Year after year, polls and research studies reveal that fights about money are still the main conflict in marriage. It’s no surprise that fights about money are also still one of the most common reasons for divorce.
With the holidays coming up quickly, now is the time to make sure that you and your spouse know how to avoid fighting over finances. Your holiday season shouldn’t be marred by conflict and disagreements over holiday spending can ruin your marriage.
In an article called “Financial Advice for Couples to Avoid Fights about Money”, the Huffington Post interviewed two financial advisers to get their best tips to help couples avoid fights about money that could ruin their holidays and
ruin their marriages. We’d like to share three of their top tips.
1. Issue an allowance.
This tip works year round for getting a handle on personal or discretionary spending, but we think it’s wonderfully adaptable to Christmas spending.
We often recommend ‘Yours, mine and ours,'” says Casey Mervine, vice president at Charles Schwab, who likens the monthly payment to an allowance. “Each person can spend it on whatever they want without guilt or feeling that things are imbalanced, as long as each person gets the same amount.”
Sit down together and agree on a Christmas budget that works for both of you, then split both the money and the gift list. When the money’s gone, the gift shopping is done, no matter what. During the rest of the year, agree on an allowance for each of you (that is NOT dependent on each spouse’s income, but on your budget) and make a deal that you can each spend that money however you like, as long as you don’t go over your allowance.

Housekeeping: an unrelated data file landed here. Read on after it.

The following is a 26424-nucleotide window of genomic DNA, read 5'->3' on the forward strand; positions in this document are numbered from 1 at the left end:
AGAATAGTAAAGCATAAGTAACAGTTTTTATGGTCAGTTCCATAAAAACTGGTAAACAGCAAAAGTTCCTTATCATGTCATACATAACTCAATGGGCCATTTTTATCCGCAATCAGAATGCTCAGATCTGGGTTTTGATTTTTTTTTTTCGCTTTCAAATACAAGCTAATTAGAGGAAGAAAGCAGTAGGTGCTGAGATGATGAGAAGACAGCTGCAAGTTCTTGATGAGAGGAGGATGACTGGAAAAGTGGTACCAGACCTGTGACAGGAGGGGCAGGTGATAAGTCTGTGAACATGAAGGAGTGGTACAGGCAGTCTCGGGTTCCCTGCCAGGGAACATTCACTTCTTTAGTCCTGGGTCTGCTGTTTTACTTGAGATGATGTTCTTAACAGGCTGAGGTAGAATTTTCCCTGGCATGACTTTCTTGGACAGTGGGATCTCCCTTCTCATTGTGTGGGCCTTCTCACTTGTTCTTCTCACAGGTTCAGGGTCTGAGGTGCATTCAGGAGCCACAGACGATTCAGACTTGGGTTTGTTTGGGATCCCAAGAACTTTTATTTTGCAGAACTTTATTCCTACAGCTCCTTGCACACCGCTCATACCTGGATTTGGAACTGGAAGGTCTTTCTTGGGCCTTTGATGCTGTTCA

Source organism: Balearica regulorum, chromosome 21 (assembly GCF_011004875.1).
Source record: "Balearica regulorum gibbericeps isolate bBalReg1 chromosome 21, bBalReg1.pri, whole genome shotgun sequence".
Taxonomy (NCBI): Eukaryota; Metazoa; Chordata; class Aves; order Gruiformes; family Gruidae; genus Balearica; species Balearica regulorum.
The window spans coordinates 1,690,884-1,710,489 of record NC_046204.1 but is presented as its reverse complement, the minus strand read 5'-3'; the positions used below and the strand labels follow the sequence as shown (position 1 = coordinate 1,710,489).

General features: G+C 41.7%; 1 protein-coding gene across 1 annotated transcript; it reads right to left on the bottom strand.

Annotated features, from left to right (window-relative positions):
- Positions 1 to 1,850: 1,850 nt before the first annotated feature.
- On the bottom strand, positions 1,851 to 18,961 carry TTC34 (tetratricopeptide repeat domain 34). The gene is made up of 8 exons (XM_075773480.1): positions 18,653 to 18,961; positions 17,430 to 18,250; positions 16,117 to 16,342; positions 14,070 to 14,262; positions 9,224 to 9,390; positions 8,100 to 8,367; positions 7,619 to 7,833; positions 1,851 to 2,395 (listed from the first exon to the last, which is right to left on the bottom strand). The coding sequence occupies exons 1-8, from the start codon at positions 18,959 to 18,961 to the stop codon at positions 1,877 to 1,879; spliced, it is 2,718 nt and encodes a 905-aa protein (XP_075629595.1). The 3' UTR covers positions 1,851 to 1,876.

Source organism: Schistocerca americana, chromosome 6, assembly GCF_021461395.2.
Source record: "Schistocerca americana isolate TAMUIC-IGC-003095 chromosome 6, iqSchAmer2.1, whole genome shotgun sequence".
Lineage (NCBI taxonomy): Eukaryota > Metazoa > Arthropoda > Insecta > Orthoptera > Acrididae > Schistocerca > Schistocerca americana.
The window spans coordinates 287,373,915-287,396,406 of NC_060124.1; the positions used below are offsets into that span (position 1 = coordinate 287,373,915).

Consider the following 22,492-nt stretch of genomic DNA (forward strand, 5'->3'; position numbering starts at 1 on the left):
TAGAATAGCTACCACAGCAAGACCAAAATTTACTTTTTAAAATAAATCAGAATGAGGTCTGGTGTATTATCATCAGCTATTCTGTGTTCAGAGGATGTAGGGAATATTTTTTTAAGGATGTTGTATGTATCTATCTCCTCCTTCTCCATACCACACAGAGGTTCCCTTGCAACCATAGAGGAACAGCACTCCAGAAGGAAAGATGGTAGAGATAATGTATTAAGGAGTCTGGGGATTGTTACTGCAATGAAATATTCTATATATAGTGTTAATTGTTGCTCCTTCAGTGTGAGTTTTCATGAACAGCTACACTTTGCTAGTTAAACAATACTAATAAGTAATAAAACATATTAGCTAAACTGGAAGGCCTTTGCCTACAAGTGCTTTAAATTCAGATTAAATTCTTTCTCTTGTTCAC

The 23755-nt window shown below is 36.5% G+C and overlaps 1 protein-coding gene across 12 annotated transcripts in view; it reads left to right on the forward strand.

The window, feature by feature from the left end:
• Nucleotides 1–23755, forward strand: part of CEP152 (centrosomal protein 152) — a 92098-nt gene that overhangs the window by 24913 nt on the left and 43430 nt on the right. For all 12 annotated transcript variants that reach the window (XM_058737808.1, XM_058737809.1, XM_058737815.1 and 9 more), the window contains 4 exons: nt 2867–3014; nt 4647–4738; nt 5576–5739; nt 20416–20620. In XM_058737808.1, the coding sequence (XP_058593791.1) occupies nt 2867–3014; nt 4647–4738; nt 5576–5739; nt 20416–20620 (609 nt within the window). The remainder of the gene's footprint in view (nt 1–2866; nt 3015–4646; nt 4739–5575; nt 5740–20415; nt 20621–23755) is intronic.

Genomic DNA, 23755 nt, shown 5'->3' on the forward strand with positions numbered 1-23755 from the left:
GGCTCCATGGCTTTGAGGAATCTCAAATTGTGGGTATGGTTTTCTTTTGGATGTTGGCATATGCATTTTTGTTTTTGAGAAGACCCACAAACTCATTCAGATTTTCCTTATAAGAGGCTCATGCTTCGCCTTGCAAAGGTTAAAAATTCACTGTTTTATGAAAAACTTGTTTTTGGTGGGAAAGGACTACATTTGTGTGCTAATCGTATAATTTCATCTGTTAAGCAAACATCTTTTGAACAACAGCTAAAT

2. Make time to talk about money.
Couples really should schedule a specific time to have a conversation about money,” says Suzanne de Baca of Ameriprise Financial. “It shouldn’t be in the bathroom while brushing your teeth, or in the car, or even over a meal because that’s not going to be as productive. Treat it like a business meeting.”
In other words, give money talks the same importance and attention as any decision you would make at work!
DeBaca emphasizes the need for both spouses to be understanding and forgiving.
Being willing to compromise, to give in a little, to forgive each other for some small slip-ups is very important. If somebody purchased something that wasn’t in the budget, ask what trade-off you can make — or maybe you have purchased something that wasn’t in the budget as well.”
A huge part of the problem with fighting about money is casting blame and being unwilling to forgive. Don’t let a grudge drive a wedge between you and ruin your marriage.
Read the rest of the article to get a lot more sound advice on avoiding fighting about money. Don’t start your holiday season on a bad foot!